October 1st fly fishing opening looms and the fly boxes are full. A new Airflo SuperFlo Ridge 2.0 Tactical line has been spooled and the Simms Freestone Sling Pack is as organised as it will be for the next several months. I’m sure yours is similar but I’m betting there is one vital difference which will show come October 1st, I’ve been casting.
I’m fortunate enough to fish right throughout the winter most days and so throwing loops is never not second nature to me. However I still find it important to pull away from the water and run through the occasional short session on the grass to maintain consistency and iron out any kinks away from the distraction of the water, and fish.
These may simply be 15 minute sessions snatched between dinner and the dishes, once or twice a week.
With four weeks to go, I’m sure you can spend one hour out of the six hundred and fiftyish, spread across the next month to get your fly rod in your hand, get out to a lawn, park or grassy roadside berm and pick up your game. Opening day you, will thank today’s you for it.
Here’s as simple as a 15 minute practise session can be...
1) MINIMAL POWER FALSE CASTING (5 mins)
A very handy drill to begin any session with which helps you clean up your loop size and shape, and minimise the power used to turn them over. It’s also a great way to get the feel of a new rod / line combo, or reacquaint with your old mate in the garage.
Rod hand only. Simply stand sideways so you can watch both your backcast, and forward cast without twisting at the shoulder, feet comfortably apart.
Now with a short, short, short line, maybe only five or six feet outside the tip flip the rod tip back, and forth in your hand using minimal power, minimal effort and minimal movement of your hand, arm and body. You want your line and leader to only barely pass the rod tip. Watch those tight, U shaped loops smoothly roll from the rod tip and turn over back, and forth. Don’t use too much power now, you want those loops clean, and tight. Now reduce the power even further until the line nearly collides with the rod tip. Perfect. Now crispen up your stop on both the back, and forward casts and watch those loops clean up.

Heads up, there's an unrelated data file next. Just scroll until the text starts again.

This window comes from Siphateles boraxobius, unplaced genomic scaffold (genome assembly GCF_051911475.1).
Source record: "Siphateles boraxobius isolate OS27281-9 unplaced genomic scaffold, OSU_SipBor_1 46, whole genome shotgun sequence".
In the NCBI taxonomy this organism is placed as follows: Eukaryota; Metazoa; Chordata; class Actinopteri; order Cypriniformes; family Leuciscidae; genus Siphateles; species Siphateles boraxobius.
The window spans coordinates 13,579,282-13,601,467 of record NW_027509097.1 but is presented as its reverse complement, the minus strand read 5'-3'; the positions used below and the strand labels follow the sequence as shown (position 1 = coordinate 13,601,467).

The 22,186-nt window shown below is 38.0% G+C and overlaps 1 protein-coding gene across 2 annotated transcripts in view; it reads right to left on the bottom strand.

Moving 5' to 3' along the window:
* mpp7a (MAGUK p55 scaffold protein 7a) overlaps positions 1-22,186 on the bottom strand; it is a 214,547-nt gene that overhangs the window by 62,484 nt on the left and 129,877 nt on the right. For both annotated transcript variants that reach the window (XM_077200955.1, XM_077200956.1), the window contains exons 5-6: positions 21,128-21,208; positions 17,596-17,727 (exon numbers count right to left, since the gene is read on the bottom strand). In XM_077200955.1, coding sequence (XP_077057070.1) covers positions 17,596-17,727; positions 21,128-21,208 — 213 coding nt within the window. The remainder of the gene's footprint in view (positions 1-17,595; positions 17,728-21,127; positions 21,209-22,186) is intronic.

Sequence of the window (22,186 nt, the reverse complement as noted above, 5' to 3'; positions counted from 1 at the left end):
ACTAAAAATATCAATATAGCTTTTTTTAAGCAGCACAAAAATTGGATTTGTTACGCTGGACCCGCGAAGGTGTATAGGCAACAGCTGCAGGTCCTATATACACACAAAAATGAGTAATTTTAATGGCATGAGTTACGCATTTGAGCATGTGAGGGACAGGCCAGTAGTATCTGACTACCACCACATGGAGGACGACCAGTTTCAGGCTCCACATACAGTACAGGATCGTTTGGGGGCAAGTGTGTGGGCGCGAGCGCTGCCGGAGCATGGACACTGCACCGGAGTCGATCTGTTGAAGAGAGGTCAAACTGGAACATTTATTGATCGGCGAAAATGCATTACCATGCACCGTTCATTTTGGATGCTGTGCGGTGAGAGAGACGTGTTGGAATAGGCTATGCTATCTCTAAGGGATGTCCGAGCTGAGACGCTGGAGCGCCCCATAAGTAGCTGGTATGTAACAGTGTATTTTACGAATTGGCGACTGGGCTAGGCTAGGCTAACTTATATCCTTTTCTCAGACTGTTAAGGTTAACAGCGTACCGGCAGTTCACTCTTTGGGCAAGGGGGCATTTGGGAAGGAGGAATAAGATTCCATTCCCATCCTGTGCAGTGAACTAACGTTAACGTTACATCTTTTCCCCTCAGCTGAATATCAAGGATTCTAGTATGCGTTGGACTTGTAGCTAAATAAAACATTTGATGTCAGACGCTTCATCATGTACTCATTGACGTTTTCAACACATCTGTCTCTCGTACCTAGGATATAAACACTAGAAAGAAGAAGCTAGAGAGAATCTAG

Get comfortable with throwing consistently sized and shaped loops back and forth at this distance then add two or three feet of line and begin again. You’ll need to widen your arc a little and adjust your power application but keep it effortless, and keep it smooth.
Repeat until you’re rolling clean, tight loops off your rod tip at a fishing distance. Go back to this drill, even on the river whenever your casting goes out the window.
2) PICK UP AND LAY DOWN (5 mins)
Without false casting simply walk around the lawn picking up, and casting at various targets without false casting. These could be a leaf, a fence post or a simple blade of grass. Simply pick it up, switch direction and put it back down.
Focus on using a set length of line and maintaining minimal power, accuracy, sufficient line speed and consistent loop size and shape. Focus on your tracking and trajectory on both the back and forward cast to ensure accuracy.
Once you’ve done a lap and are happy with the consistency, add some line and do it all over again with a wider casting arc, longer stroke length and adjusted trajectory again with a set length of line.
Maybe strip line in between casts, pick up, and shoot to your target again without false casting.
Quickfire change of direction casts are something many struggle with so why not make them second nature in relaxed surrounds before hitting the stream?
3) PRESENTATION, THEN PLAYTIME (5 mins +)
Now spend five minutes or more playing with your roll cast, reach mend or any other technique you’ve been struggling with or wish to improve on. Try adding or shortening line, introducing a haul or working on your windy day, off shoulder accuracy. Remember, less is more so focus on using the least amount of effort possible to lay out those loops.
Practise with the leaders and weight you expect to use on opening day. It’s of minimal use spending all winter practising with 9’ of nylon and a tiny bit of fluff when you’re likely to be using big iron maidens on 15’ leaders come opening. Simulate the weight by pinching split shot above a knot at the end of your tipper, cut the bend off a suitable fly, or tie on a paperclip and slip on beads as appropriate.
Remember the first lockdown? We used that time to create a series of casting tips for you that will come in handy right about now.
ABOUT THE AUTHOR:
Chris Dore is a battle tested fly fishing guide with over 15 years of professional guiding experience, battling the demanding, ever changing conditions that our New Zealand rivers throw at us.
In 2006 Chris became one of the first New Zealanders to successfully pass the internationally recognised Federation of Fly Fishers Certified Casting Instructors examination and has since taught many thousands of anglers to up their skillset.
For more in person and on river fly fishing advice and up-skilling why not book Chris for a day or three?